‘Long, Long Ago, Benin had the first street lighting in the world. Then called Edo, as far back as the 9th century, the blueprint of the city was designed using fractal mathematics when that science hadn’t even been ‘discovered’ yet. Public health, animal rights & environmental science were high on the Benin agenda. Every house had its freshwater supply, and according to 17th-century Dutch biographer Olfert Dapper,“the city’s main streets, which ran at right angles to each other, had underground drainage made of a sunken impluvium with an outlet to carry away stormwater. Much narrower side and intersecting streets extended off them. In the middle of the streets were turf on which animals were fed.”
Dapper adds that wealthy residents kept their house walls “as shiny and smooth as any wall in Holland can be made with chalk, and they are like mirrors.”
When the Europeans first came to Benin, they carried gifts & bibles and bowed before Oba Ewuare The Great. In the mid--1400s, the Oba was considered The Human Leopard, and the leopard was considered a symbol of the Oba. Their hunting was a taboo, and Leopards were seen walking around the Oba’s private court, answering to none, other than the Oba himself, who shared the same spirit and mind with the creature.
Benin was royal, not only in regalia but in mindset & outlook. The early foreign explorers’ descriptions of Benin City portrayed it as a place free of crime and hunger, with large streets and houses kept clean; a city filled with courteous, honest people, and run by a centralized and highly sophisticated bureaucracy.
People treated each other with such refinement, that In 1691, the Portuguese ship captain Lourenco Pinto observed:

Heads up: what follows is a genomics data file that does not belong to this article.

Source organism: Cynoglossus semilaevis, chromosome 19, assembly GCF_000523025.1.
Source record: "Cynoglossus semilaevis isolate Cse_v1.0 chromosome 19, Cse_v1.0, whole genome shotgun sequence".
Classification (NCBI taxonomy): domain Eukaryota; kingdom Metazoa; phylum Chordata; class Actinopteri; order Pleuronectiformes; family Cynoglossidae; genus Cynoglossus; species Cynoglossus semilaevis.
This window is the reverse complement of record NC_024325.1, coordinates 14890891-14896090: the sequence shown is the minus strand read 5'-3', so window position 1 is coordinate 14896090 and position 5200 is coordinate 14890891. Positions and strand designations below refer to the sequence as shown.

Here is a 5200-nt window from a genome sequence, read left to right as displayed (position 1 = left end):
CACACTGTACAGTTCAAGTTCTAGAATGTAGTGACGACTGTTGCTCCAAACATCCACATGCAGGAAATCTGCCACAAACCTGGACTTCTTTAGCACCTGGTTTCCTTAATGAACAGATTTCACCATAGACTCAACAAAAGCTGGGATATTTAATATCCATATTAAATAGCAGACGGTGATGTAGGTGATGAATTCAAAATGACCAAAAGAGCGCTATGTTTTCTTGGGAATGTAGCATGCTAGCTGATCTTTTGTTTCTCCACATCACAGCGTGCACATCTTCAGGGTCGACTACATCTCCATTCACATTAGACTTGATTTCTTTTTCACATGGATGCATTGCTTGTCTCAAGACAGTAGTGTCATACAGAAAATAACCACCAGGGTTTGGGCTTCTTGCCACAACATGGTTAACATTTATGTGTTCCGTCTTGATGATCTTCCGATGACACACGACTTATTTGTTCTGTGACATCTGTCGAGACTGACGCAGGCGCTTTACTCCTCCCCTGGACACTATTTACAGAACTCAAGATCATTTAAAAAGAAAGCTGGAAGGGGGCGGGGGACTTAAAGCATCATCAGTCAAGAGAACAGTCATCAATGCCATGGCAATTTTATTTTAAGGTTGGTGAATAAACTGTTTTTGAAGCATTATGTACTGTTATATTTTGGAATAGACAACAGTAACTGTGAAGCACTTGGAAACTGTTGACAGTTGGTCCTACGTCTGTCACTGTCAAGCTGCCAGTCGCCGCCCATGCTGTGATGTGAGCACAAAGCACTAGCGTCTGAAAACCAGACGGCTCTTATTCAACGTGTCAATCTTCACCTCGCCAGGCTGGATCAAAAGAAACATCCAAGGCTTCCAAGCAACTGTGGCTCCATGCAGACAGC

“Great Benin, where the king resides, is larger than Lisbon; all the streets run straight and as far as the eye can see. The houses are large, especially that of the king, which is richly decorated and has fine columns. The city is wealthy and industrious. It is so well governed that theft is unknown and the people live in such security that they have no doors to their houses.” In contrast, London at the same time is described by Bruce Holsinger, professor of English at the University of Virginia, as being a city of “thievery, prostitution, murder, bribery and a thriving black market made the medieval city ripe for exploitation by those with a skill for the quick blade or picking a pocket”.
In that royal tradition, Benin’s 16,000 km Great Wall remains the largest manmade infrastructure before the industrial era and the largest single archaeological phenomenon on the planet.The Benin Wall System was originally speculated to be four times longer than the Great Wall of China until a recalibration of the China wall by Chinese surveyors put their great wall at around 21,000 km.Still, the Great Wall of Benin consumed a hundred times more material than the Great Pyramid of Cheops and took an estimated 150 million hours of digging to construct, until they were bombarded away by the British Navy in 1897, after several years of attempting to breach the royal kingdom.
The looting of the Benin Royal Palace followed, and 1000s of bronzes and other sculptures now remain in museums in London, France, the Netherlands, Belgium & the USA, and in auction sales for half a million dollars-a-piece or more.With such impeccable & incredible detail, Benin & later, Ife Bronzes, are the most refined metalwork in the ancient world, their technology, artistry & sophistication unequaled in the west until maybe the 19th century, and significantly predating the European renaissance.Till today, Benin bronzes rank among humanity’s greatest artistic achievements.